Sarah Calvert Septic/Septex provides a full range of consultation service whether purchasing an undeveloped lot or tract, or determining why an existing system does not work.  A site evaluation on the property is necessary to determine the proper course of action in any case

It is imperative that you understand how a lot can be developed prior to purchase if you want to protect your financial investment.  If possible request the seller to dig the excavations or at least allow necessary clearing and excavation.  If the seller is unwilling to allow the initial excavation the “deal” may be “too good to be true”.  An evaluation without excavation is possible but only the general aspects can be explored.  Many lots are undeveloped because OSSFs do not fit or the feasibility is too cost prohibitive.

For undeveloped land an initial visit can assess major factors such as slope, drainage, physical restrictions, proximity to creeks, wells, easements, floodplains, etc.  Survey and subdivision plats are often both necessary to determine what type of OSSF may be permissible.  The initial visit assesses overall factors but the actual sizing and type of system is determined by test excavations.  Test excavations are required by state regulations regardless of the planned system type.  Test excavations are 24” wide by 60” deep and are dug with a backhoe.  During the initial visit the available area and proposed drainfield locations can be determined as well as placement of the test excavations.  Unless test excavations area present or excavated during the evaluation, specific sizes and types cannot be determined.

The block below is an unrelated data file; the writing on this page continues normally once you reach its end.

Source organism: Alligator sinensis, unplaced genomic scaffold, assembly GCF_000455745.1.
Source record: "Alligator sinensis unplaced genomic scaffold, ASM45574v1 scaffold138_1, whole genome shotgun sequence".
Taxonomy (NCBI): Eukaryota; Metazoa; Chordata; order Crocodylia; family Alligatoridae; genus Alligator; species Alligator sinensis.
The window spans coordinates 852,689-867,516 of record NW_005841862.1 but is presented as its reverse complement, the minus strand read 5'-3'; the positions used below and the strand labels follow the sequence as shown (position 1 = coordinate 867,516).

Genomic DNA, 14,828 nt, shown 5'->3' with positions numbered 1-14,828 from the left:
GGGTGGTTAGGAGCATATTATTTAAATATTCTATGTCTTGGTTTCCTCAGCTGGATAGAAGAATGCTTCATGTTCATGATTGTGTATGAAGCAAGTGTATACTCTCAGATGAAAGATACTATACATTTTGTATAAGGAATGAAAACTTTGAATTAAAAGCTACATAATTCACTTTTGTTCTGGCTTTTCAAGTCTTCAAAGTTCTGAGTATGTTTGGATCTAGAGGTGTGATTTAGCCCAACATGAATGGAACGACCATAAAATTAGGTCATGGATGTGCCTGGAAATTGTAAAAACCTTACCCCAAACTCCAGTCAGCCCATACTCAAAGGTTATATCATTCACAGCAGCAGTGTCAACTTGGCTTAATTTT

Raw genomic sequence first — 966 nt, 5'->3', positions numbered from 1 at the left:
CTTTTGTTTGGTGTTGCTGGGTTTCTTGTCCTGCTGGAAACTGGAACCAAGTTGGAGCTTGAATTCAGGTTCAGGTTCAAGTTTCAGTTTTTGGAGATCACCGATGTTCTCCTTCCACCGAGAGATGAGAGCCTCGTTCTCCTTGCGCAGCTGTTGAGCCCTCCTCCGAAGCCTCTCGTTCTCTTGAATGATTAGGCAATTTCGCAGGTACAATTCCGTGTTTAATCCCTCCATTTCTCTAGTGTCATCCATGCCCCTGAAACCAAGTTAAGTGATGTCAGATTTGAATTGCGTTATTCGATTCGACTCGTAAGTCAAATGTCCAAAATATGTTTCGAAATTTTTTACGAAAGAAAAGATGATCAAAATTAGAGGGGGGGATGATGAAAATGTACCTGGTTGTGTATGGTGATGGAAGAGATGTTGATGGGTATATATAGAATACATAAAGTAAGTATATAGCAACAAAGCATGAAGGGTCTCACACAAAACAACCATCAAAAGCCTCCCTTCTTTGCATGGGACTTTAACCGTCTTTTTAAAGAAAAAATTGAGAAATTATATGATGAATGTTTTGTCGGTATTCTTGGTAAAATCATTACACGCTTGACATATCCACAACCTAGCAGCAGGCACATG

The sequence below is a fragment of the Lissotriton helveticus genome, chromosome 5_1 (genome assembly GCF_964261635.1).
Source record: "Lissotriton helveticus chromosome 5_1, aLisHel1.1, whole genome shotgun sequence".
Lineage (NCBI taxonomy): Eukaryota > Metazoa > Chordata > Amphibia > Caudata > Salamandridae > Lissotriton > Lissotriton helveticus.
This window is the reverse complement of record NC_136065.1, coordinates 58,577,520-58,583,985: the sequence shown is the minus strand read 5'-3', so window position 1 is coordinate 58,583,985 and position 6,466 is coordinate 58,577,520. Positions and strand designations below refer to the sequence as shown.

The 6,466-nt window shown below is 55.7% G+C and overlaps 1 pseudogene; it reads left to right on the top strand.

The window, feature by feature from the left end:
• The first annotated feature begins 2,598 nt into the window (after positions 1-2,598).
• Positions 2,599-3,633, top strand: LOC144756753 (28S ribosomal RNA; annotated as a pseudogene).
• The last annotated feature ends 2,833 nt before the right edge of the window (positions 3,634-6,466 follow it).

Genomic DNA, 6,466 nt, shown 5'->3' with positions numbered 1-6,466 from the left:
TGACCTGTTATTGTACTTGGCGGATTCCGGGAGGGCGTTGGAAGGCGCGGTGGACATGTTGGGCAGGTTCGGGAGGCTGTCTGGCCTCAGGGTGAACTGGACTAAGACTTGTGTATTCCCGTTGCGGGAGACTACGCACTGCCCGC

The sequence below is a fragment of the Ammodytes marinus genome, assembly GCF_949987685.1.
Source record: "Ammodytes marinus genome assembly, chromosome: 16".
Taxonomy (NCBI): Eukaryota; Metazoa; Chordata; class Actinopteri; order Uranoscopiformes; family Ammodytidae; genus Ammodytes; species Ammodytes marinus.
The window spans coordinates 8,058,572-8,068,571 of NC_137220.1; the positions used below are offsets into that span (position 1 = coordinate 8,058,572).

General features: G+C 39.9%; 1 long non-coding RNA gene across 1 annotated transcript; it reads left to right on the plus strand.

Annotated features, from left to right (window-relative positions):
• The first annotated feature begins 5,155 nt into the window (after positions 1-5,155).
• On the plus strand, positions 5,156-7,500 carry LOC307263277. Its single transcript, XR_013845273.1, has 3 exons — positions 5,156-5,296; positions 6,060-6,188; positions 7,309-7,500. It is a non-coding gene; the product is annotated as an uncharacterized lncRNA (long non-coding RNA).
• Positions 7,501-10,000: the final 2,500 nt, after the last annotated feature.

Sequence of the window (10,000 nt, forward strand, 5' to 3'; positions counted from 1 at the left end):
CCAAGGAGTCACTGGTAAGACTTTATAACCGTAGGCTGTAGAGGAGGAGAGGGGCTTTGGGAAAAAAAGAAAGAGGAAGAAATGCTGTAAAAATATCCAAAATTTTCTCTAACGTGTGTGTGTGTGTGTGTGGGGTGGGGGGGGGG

Once test excavations are performed a detailed explanation of all appropriate system selections can be presented.  At this stage the advantages and disadvantages of each system type can be presented.  The upfront cost versus long term costs are known. Maintenance requirements can be contrasted between system types.   In some cases there is only one system type permissible under regulatory requirements.

Surveys and plats are needed as well as a proposed site plan to make a thorough assessment.


No. Some lots or tracts are quite large and assumptions are often made that there is adequate area for a septic system. Large tracts may have floodplains or floodways, or utility and mineral easements that prohibit large portions of the land from development. Conservations easements may limit areas of development. Older subdivisions may have very small tracts that are too expensive to develop. Often small tracts are purchased, the buyer discovers the OSSF is too expensive or cannot be constructed, and allows the bank or tax assessor-collector to repossess the lot. These are common occurrences and often the lot gets passed down this way because a deal was too good to be true.
Both are necessary to determine overall suitability for construction. Most often they are combined in one visit if test excavations are present or are to be excavated at the evaluation. The evaluation portion assesses the overall physical characteristics as described above and elsewhere on this website. It also assesses locations of flood plains, environmentally sensitive features, and legal restrictions such as legal lot status or other minimum legal standards. Total water flow for design parameters is assessed. The soil analysis is a sub-level of the site evaluation. It involves assessing the soil textures, horizons, bedrock depth, seepage/mottling, gravel percentage and structure to determine the suitable type of system and relative size.
Yes. Both a survey and a plat (usually obtained from the county clerk) are necessary to evaluate a property. Once the evaluation is performed what kind of system can be installed? In some case there are several choices while in others there is only one choice. All possible system types will be explained regarding upfront and long term costs, maintenance, and other general considerations specific to your site.